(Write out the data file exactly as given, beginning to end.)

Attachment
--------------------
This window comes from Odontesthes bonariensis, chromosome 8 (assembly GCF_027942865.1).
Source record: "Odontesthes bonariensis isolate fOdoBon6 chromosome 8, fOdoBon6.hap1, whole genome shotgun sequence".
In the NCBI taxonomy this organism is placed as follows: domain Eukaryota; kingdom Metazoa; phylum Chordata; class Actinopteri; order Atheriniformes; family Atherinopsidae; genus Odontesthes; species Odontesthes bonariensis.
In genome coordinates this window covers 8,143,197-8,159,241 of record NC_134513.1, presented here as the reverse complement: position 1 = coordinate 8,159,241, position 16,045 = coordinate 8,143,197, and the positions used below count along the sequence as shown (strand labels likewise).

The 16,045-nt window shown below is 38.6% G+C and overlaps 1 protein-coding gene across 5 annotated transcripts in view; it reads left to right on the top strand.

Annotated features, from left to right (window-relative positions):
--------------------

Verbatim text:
This window comes from Odontesthes bonariensis, chromosome 8 (assembly GCF_027942865.1).
Source record: "Odontesthes bonariensis isolate fOdoBon6 chromosome 8, fOdoBon6.hap1, whole genome shotgun sequence".
In the NCBI taxonomy this organism is placed as follows: domain Eukaryota; kingdom Metazoa; phylum Chordata; class Actinopteri; order Atheriniformes; family Atherinopsidae; genus Odontesthes; species Odontesthes bonariensis.
In genome coordinates this window covers 8,143,197-8,159,241 of record NC_134513.1, presented here as the reverse complement: position 1 = coordinate 8,159,241, position 16,045 = coordinate 8,143,197, and the positions used below count along the sequence as shown (strand labels likewise).

The 16,045-nt window shown below is 38.6% G+C and overlaps 1 protein-coding gene across 5 annotated transcripts in view; it reads left to right on the top strand.

Annotated features, from left to right (window-relative positions):